This difference is an important one to note. We have often had clients use a straight oxidizer, not realizing they are not adding any chlorine sanitizer to their pool water. Remember, a straight oxidizer does not contain chlorine, that is what sanitizers and shock products are used for.
Bromine vs. Chlorine
Another question we run into a lot here at Leisure Pool & Spa Supply is what is the difference between bromine and chlorine?
Chlorine – Chlorine is the most common type of sanitizer used in swimming pools. Many products contain available chlorine. From sodium hypochlorite solutions (liquid chlorine) to tablets, to granular calcium hypochlorite, chlorine products are seen everywhere. When used in outdoor pools, chlorine can be used with cyanuric acid stabilizers which act as a sunscreen against the sun’s UV rays – increasing its life expectancy in outdoor scenarios. Due to its ubiquity, chlorine is cheaper than Bromine in most situations.
Bromine – Bromine works the same as chlorine when it comes to its basic function as a sanitizer. Bromine offers a few benefits that make it a good choice in certain scenarios. Bromine is more effective in high-temperature situations. This means that Bromine, even though more expensive, can actually be the same cost or more affordable when used in hot tubs.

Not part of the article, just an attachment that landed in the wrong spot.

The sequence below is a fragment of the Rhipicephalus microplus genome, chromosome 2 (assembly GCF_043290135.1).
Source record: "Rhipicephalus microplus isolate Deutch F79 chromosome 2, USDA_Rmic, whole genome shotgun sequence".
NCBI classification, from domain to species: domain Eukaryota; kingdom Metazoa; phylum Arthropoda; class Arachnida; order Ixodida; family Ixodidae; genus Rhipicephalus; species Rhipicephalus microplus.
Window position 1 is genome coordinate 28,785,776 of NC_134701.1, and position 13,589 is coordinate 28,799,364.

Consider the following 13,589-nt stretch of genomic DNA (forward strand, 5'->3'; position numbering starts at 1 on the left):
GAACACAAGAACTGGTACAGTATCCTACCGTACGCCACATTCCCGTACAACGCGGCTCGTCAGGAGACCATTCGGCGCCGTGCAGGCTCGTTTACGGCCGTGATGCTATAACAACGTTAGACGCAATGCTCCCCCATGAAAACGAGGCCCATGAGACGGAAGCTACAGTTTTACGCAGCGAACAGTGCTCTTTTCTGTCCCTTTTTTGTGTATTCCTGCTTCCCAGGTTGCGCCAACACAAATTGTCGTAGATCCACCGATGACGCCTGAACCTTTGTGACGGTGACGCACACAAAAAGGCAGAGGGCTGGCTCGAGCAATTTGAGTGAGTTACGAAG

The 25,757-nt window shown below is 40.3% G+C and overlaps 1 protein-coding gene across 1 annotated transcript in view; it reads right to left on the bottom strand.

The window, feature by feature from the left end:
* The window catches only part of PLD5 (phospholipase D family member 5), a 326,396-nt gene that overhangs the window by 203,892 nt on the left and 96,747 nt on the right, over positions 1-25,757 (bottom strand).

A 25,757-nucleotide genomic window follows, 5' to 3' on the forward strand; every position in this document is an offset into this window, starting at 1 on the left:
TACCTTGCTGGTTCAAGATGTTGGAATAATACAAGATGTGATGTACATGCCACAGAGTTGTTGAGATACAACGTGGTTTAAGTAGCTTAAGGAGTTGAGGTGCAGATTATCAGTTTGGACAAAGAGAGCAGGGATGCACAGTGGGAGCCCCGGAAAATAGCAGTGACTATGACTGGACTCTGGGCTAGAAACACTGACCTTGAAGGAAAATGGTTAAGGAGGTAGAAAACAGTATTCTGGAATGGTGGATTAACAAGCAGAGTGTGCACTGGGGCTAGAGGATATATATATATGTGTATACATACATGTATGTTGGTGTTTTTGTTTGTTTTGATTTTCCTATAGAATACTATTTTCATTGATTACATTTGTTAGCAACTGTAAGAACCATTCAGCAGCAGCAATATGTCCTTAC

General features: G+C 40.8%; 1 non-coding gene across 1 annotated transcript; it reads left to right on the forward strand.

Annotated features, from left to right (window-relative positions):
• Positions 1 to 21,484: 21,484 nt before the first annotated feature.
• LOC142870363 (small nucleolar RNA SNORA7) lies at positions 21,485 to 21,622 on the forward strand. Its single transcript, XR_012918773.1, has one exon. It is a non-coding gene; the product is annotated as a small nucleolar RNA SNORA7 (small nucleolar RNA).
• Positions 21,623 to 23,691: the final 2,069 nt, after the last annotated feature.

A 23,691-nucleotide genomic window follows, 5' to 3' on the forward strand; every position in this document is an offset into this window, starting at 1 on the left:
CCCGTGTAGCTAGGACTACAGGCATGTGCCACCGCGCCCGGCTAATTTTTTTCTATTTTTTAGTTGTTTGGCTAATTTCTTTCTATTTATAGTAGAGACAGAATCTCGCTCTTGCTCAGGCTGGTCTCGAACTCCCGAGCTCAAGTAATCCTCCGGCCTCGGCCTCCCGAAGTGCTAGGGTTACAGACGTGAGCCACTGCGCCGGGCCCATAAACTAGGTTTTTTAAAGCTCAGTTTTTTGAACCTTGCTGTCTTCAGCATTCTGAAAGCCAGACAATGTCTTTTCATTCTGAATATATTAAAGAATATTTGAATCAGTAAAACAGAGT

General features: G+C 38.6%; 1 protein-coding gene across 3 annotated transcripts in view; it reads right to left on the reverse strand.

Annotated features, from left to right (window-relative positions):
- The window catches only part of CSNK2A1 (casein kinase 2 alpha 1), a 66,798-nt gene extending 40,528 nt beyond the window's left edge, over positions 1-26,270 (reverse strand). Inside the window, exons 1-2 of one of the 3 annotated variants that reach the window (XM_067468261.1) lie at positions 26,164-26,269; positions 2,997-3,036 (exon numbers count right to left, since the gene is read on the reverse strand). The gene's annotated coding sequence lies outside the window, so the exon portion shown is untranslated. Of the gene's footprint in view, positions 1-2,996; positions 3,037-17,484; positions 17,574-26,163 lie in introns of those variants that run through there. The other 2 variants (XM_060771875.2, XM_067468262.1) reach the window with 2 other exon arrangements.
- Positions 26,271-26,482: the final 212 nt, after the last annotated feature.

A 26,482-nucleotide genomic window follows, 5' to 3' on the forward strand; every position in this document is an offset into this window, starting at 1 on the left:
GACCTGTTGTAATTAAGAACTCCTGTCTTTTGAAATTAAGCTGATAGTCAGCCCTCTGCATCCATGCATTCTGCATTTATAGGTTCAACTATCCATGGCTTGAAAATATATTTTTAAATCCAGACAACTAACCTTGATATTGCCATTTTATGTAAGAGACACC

In hot tubs, less product is needed to get the same sanitation results, making bromine a good choice for those with sensitive skin. Bromine produces less odor as well, perfect for hot tub use. Bromine cannot be stabilized with cyanuric acid meaning that in sunny situations, the product will bake-off very quickly. Want to learn more about pool and spa operation? Click here to read more Quick Dips!
Have a Pool or Spa Question?
Leisure Pool & Spa Supply, Inc. was founded in 1982 and is headquartered in Syracuse, Indiana. We focus on serving the service and supply needs of both residential and commercial clients. We have grown to include a branch office in Indianapolis allowing us to work with clients across the State of Indiana. Our service technicians are highly experienced and have combined decades of experience in the aquatics industry.
If you have any questions regarding your pool or aquatic center needs, do not hesitate to get in touch with us. We are always available via phone or email and look forward to assisting you. If you are looking to purchase products directly online, visit our online pool and spa supply store.
Leisure Pool & Spa Supply – Pool & Spa Service & Expertise Since 1982